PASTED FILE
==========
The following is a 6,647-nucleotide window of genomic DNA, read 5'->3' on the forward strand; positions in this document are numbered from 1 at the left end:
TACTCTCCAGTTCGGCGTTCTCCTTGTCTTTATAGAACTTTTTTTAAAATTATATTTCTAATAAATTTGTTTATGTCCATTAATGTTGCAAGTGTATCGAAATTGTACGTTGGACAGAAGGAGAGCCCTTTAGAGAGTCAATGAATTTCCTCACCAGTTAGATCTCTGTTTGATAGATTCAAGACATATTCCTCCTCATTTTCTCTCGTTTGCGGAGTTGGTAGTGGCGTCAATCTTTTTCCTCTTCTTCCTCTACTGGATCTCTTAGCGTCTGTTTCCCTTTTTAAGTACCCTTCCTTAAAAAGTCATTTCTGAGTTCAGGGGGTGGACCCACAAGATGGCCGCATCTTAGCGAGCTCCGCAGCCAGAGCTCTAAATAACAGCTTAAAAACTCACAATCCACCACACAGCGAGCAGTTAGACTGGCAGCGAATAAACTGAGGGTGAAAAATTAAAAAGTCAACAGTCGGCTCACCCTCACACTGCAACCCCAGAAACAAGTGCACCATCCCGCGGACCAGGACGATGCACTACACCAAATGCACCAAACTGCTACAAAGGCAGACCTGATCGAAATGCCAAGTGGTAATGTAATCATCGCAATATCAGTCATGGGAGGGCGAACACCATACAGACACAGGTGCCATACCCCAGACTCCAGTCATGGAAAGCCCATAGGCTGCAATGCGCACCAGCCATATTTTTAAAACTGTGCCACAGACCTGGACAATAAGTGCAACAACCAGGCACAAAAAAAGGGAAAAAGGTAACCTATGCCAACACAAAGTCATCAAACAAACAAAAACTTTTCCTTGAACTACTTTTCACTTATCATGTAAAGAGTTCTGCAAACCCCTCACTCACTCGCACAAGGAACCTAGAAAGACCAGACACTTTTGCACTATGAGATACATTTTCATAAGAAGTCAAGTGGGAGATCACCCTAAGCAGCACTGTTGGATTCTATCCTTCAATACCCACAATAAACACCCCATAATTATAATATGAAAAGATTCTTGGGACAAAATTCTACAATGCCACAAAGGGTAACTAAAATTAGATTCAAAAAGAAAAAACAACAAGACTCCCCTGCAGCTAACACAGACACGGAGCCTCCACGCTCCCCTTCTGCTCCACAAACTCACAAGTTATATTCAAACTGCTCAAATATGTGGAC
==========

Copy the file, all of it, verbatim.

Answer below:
The following is a 6,647-nucleotide window of genomic DNA, read 5'->3' on the forward strand; positions in this document are numbered from 1 at the left end:
TACTCTCCAGTTCGGCGTTCTCCTTGTCTTTATAGAACTTTTTTTAAAATTATATTTCTAATAAATTTGTTTATGTCCATTAATGTTGCAAGTGTATCGAAATTGTACGTTGGACAGAAGGAGAGCCCTTTAGAGAGTCAATGAATTTCCTCACCAGTTAGATCTCTGTTTGATAGATTCAAGACATATTCCTCCTCATTTTCTCTCGTTTGCGGAGTTGGTAGTGGCGTCAATCTTTTTCCTCTTCTTCCTCTACTGGATCTCTTAGCGTCTGTTTCCCTTTTTAAGTACCCTTCCTTAAAAAGTCATTTCTGAGTTCAGGGGGTGGACCCACAAGATGGCCGCATCTTAGCGAGCTCCGCAGCCAGAGCTCTAAATAACAGCTTAAAAACTCACAATCCACCACACAGCGAGCAGTTAGACTGGCAGCGAATAAACTGAGGGTGAAAAATTAAAAAGTCAACAGTCGGCTCACCCTCACACTGCAACCCCAGAAACAAGTGCACCATCCCGCGGACCAGGACGATGCACTACACCAAATGCACCAAACTGCTACAAAGGCAGACCTGATCGAAATGCCAAGTGGTAATGTAATCATCGCAATATCAGTCATGGGAGGGCGAACACCATACAGACACAGGTGCCATACCCCAGACTCCAGTCATGGAAAGCCCATAGGCTGCAATGCGCACCAGCCATATTTTTAAAACTGTGCCACAGACCTGGACAATAAGTGCAACAACCAGGCACAAAAAAAGGGAAAAAGGTAACCTATGCCAACACAAAGTCATCAAACAAACAAAAACTTTTCCTTGAACTACTTTTCACTTATCATGTAAAGAGTTCTGCAAACCCCTCACTCACTCGCACAAGGAACCTAGAAAGACCAGACACTTTTGCACTATGAGATACATTTTCATAAGAAGTCAAGTGGGAGATCACCCTAAGCAGCACTGTTGGATTCTATCCTTCAATACCCACAATAAACACCCCATAATTATAATATGAAAAGATTCTTGGGACAAAATTCTACAATGCCACAAAGGGTAACTAAAATTAGATTCAAAAAGAAAAAACAACAAGACTCCCCTGCAGCTAACACAGACACGGAGCCTCCACGCTCCCCTTCTGCTCCACAAACTCACAAGTTATATTCAAACTGCTCAAATATGTGGAC